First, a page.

Interviewed on October 31, 1977
Concord Oral History Program
Renee Garrelick, Interviewer.
Click here for audio in .mp3 format
Fifty years previously on the town's 250th birthday, a man
named Hapgood Wright of Lowell, originally from Concord, left a
sum of money to be used for any purpose the town wished on the
300th anniversary. I happened to be on the committee for that
anniversary. After much discussion of various uses for the funds,
we decided on a town forest. We decided on the Fairyland as the
most beautiful place in town.
This was during the Depression and the men working on the forest were employed through the WPA. Over a period of two or three years they planted 11,000 seedlings about 6 inches or a foot high. They came from the state nursery.
Bebe Hosmer was in charge of the WPA workers. He brought some black walnuts down from New Hampshire. He had a bushel of them that he was going to plant all over the forest. He left them in a pile and went off to another area of the forest, and when he came back, they were gone; the squirrels had taken them. Of course, that's the way nut trees spread anyway by the squirrels carrying away the nuts and forgetting them. One of the problems we ran into was counting the young pines. You have to do some thinning and we were criticized especially by some women for destroying trees. It's like you can't make an omelet without breaking eggs and that was our problem.
The Town Forest Committee eventually was absorbed by the Natural Resources Commission. I served on the Town Forest Committee about 35 years and was chairman most of that time.
John Fitzgerald of West Concord was a Congressman from the Boston district. He was very fond of West Concord and was very well liked. I knew his daughter, Rose, as a child. Of course, one of her sons, John Kennedy, became President of the United States. One time when we were about in the fourth grade, we were playing with matches in the area which is now Thoreau School, and we set the whole field afire and the Concord Fire Department had to come and fight it.
Chase Road is named after my uncle, who was a strawberry grower. He raised all kinds of fruits but strawberries was his biggest item. His land extended from where Thoreau School is now from the river to Route 62 including all this area where I live now.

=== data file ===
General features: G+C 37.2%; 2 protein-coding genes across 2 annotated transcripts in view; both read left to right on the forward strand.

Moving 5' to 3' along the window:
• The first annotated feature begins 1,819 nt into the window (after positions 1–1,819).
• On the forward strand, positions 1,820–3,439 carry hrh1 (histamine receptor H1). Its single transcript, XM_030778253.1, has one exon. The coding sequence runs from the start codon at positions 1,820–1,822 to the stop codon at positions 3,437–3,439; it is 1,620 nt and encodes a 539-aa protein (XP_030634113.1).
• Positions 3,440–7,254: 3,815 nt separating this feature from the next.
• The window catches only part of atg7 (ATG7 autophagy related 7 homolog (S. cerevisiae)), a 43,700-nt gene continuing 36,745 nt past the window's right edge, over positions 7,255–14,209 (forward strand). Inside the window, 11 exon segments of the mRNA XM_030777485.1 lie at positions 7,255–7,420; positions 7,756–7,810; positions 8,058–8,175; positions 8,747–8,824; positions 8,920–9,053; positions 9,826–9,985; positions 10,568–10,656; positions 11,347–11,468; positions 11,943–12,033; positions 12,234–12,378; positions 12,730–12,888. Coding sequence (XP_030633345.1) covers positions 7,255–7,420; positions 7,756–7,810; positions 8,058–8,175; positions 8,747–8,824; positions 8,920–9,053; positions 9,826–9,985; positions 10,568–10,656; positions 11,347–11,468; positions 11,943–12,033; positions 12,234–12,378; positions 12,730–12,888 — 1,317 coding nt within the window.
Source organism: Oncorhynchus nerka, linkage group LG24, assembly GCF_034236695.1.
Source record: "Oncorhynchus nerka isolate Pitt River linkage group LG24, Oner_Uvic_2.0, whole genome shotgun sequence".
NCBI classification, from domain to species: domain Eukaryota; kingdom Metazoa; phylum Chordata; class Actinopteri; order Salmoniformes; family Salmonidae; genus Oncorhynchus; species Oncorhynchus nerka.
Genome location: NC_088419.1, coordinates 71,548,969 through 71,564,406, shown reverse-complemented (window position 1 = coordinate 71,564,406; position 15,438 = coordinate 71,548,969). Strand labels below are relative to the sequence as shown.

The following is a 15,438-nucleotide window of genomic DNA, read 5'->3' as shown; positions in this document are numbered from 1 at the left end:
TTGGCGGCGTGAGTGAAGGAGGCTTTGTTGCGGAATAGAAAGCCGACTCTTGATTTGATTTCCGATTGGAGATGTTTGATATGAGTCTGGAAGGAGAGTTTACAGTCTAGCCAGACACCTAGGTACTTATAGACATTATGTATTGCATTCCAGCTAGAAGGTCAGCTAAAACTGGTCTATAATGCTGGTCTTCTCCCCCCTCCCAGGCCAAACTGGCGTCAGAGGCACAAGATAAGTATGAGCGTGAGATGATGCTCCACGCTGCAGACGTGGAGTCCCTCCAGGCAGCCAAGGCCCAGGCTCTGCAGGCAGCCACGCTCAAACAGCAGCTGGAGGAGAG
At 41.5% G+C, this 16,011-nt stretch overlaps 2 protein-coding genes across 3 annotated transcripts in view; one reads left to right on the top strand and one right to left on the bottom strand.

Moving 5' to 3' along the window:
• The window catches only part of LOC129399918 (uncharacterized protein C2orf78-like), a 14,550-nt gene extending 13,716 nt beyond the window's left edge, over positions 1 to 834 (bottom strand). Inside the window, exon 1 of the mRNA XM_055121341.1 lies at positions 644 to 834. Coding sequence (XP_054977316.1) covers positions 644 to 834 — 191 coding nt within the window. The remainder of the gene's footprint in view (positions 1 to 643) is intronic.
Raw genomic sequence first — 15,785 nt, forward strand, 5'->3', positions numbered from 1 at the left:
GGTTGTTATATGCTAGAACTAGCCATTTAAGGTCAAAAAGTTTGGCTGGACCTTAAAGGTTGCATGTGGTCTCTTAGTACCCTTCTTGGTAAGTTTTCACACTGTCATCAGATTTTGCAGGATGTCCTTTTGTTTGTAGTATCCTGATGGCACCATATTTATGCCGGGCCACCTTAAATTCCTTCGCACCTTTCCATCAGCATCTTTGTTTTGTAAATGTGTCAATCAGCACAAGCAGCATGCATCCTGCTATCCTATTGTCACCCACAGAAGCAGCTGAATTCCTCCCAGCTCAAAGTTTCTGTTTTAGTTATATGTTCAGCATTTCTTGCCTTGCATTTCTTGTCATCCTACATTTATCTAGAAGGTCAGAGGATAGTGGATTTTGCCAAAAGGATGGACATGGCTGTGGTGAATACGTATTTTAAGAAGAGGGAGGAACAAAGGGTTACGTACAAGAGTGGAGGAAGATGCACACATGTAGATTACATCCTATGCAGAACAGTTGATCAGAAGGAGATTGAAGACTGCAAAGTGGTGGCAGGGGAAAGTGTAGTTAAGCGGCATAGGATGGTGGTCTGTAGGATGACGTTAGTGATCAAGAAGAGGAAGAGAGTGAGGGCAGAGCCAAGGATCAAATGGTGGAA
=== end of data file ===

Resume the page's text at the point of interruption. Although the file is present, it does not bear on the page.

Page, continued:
What is now West Concord was at one time three villages. West Concord or Concord Junction was previously called Warnerville, Westvale was the area around Damonmill, and the Prison Village. My father told me a story that happened before I was born that when Warnerville was changed to Concord Junction, they had a big parade. They had a hearse with a sign across it "Warnerville is dead". Concord Junction was so named because of the two railroad lines, the Boston & Maine and the New Haven, meeting there.
There was a feeling of separation from Concord Center when I was quite young, but I think it has very much died out now. The various ethnic groups in West Concord got along very well. One thing that helped bring the young men of West Concord and Concord Center together was the National Guard. It also brought various ethnic groups together. This was the old Company I at the Armory, which is still in existence with a different name. That company has been in existence since 1775.
Of all the industries in town, the Reformatory for many years was the biggest employer. It was up until not too many years ago really a reformatory, and they had a wonderful system there that was copied all over the country. Since then it has degenerated now into a prison. Every inmate that came in was graded as second grade. With good behavior they went into first grade, and they were allowed special privileges. Those in the third grade were the bad characters and they were segregated.
The prison officials were very much a part of the community. There was also a school for the inmates that couldn't pass the eighth grade. I taught there for about a year.
[Includes a tribute to Raymond Emerson which is only on the recording.]